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Works Thomas Girtin

Fields in Flood

(?) 1802

Primary Image: TG1792: Thomas Girtin (1775–1802), Fields in Flood, (?) 1802, graphite and watercolour on wove paper, 8.6 × 11 cm, 3 ⅜ × 4 ⅜ in. British Museum, London (1855,0214.67).

Photo courtesy of The Trustees of the British Museum (CC BY-NC-SA 4.0)

Thomas Girtin (1775-1802)
  • Fields in Flood
(?) 1802
Medium and Support
Graphite and watercolour on wove paper
8.6 × 11 cm, 3 ⅜ × 4 ⅜ in
Part of
Object Type
Colour Sketch: Studio Work
Subject Terms
Unidentified Landscape

Catalogue Number
Girtin & Loshak Number
Description Source(s)
Viewed in 2001 and 2018


Chambers Hall (1786–1855); presented to the Museum, 1855


Binyon, 1898–1907, no.19b as 'Landscape with Pond'; Binyon, 1900, p.19; Binyon, 1931, p.114; Dickey, 1931, p.172; Piper, 1942, p.15; Binyon, 1944, p.95; Wilkinson, 1974, p.15

About this Work

This wintry view of flooded fields with a fine sunrise or sunset effect is one of fifteen generally slight colour sketches, all measuring roughly 8.9 × 11.4 cm (3 ½ × 4 ½ in), that appear to have come from a sketchbook worked late in Girtin’s career. Thomas Girtin (1874–1960) and David Loshak thought that these works ‘represent the fruits of local sketching trips taken during the summer of 1802’, and they argued that the fact that none of them were used as the basis for studio watercolours supported a late date (Girtin and Loshak, 1954, pp.84–85). However, only one of the scenes can be identified as a local view, Copenhagen House, Islington (TG1783), and although some of them appear to be imaginary, others resemble the picturesque vernacular subjects sketched in Essex three or four years earlier. Thus, whilst the sketches were evidently created at speed, it is unlikely that they were worked up on the spot, being produced instead in the studio to satisfy the market for the less formal aspects of the artist’s output. The evidence that they come from a sketchbook is also ambiguous, since, as the paper historian Peter Bower has pointed out, specialised books for the use of artists were not manufactured at this date, and they either used pocketbooks or they themselves gathered together sheets of paper (Bower, 2002, p.141). New evidence, in the form of the account of John Girtin (1773–1821) of the material that he removed from his brother’s studio at his death, suggests that the latter was the case here. John records that amongst the items that he appropriated to settle his brother’s extensive unpaid debts were ‘4 little Books partly of sketches and partly blank paper’, and it seems likely that these included the group of small drawings now in the British Museum, which would, indeed, date from late in his life (Chancery, Income and Expenses, 1804). John Girtin was thus responsible for splitting up the ‘little Books’ and selling the sketches to collectors such as Chambers Hall (1786–1855), the generous patron of the museum (Smith, 2017–18, pp.35–36).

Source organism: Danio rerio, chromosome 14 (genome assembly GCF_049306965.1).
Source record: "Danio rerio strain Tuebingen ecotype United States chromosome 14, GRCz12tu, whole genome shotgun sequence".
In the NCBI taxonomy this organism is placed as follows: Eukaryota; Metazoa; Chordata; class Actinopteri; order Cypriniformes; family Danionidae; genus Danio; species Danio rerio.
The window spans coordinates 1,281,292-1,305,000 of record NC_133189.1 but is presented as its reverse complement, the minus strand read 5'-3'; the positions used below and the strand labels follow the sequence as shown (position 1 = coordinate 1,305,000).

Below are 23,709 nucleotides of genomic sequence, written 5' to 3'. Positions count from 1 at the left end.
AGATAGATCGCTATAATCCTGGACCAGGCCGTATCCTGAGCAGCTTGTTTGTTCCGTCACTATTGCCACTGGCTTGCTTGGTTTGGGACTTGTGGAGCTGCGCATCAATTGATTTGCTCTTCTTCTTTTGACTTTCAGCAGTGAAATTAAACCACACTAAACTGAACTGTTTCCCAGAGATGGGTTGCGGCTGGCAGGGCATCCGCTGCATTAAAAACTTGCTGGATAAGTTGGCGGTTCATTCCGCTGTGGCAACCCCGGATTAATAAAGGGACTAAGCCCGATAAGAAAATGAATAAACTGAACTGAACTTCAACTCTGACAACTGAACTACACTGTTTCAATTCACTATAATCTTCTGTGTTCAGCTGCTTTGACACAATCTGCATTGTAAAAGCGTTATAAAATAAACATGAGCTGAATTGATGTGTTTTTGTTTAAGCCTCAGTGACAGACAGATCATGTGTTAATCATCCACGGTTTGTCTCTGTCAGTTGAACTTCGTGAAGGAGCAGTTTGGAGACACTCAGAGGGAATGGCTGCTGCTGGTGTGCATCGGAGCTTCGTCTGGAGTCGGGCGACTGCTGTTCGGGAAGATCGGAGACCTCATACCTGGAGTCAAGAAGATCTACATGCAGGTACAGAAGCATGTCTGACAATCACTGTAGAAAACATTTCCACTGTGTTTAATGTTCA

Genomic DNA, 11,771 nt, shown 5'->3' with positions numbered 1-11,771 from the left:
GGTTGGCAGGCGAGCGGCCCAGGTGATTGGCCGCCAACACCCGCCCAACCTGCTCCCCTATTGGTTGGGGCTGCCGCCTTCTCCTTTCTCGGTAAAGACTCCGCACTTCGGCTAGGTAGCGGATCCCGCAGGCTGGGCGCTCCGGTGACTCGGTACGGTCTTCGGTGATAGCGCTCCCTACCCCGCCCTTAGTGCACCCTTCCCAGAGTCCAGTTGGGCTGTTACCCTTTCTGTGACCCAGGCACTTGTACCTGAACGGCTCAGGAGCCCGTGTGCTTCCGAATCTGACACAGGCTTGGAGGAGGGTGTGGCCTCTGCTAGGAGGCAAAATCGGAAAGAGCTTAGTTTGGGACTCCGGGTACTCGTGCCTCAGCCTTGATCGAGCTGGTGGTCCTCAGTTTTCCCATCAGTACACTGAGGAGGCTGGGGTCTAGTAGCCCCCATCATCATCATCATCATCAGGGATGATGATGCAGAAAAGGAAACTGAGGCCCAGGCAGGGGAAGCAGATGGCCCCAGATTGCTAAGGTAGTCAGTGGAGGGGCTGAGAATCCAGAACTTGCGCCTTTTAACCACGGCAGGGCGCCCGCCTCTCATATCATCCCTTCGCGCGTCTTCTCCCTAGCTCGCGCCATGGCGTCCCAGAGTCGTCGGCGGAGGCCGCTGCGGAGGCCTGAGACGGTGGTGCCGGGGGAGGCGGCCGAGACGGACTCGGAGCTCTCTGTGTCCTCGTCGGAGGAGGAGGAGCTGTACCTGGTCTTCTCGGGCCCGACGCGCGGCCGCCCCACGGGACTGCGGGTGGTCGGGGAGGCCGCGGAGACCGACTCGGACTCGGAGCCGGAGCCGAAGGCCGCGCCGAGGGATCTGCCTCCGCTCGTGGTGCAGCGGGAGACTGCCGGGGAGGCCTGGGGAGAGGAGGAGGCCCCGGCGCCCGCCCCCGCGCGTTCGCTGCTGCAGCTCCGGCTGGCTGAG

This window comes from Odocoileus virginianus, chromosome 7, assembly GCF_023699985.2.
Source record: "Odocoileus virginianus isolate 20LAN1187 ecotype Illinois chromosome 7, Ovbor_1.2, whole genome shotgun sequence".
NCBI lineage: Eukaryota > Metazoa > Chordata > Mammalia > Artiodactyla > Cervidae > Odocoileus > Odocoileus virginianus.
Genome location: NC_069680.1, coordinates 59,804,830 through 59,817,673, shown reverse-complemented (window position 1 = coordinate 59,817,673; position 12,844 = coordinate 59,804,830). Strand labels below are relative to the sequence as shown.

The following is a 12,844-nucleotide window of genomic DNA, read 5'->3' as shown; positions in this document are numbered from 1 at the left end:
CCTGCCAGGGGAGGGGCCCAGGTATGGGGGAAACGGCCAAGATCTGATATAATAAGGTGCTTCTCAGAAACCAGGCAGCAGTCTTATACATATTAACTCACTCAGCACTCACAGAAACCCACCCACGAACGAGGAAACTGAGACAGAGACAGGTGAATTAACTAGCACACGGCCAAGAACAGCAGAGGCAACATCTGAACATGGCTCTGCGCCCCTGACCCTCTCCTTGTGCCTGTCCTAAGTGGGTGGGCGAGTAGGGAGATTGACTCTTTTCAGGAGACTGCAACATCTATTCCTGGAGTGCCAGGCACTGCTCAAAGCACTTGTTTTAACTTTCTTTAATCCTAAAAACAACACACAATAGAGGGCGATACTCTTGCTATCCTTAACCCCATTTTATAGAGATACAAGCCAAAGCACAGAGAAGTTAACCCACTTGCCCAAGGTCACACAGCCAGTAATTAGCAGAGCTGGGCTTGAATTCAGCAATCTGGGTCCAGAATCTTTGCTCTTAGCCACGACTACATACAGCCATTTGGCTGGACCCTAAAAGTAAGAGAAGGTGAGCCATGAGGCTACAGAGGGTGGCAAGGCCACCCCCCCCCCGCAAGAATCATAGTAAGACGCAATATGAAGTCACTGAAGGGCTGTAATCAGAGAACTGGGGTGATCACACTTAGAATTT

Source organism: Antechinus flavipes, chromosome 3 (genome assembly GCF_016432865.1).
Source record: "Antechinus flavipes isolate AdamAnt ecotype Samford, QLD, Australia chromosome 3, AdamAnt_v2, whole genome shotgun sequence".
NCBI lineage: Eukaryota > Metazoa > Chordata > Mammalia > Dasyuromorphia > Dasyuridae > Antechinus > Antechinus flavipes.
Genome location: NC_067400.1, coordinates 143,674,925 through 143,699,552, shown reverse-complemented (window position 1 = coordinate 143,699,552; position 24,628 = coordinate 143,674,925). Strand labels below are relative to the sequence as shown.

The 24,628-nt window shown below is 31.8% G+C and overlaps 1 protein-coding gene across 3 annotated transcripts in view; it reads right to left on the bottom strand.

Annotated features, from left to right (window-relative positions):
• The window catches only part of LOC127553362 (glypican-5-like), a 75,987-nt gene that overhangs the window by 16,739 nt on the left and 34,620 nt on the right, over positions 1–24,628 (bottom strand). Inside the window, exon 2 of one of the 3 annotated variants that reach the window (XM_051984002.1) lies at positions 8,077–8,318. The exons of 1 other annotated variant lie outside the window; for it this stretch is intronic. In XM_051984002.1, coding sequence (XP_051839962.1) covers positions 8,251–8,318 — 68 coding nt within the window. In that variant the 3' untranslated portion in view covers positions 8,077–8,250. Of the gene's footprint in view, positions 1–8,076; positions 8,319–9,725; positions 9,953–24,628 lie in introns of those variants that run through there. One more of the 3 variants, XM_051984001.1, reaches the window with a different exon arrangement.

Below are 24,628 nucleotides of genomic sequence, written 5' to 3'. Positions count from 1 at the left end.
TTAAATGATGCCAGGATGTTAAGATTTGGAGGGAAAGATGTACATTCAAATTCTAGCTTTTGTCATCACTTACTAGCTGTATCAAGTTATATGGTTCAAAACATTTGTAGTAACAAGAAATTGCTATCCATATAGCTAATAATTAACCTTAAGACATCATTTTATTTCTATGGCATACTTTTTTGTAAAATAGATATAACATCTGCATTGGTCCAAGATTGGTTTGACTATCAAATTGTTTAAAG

The view of flooded fields stands out from the rest of the sketches in this group as being one of only two landscapes that lack any architectural features, and it is the only work to include one of the staple ingredients of the on-the-spot sketch, a specific weather or light effect. However, there is nothing to suggest that this work was created in a different way from the rest, in which the prevailing mood is a bright and even sunlight with broken skies that might easily be fabricated in the studio.

(?) 1802

Copenhagen House, Islington


by Greg Smith

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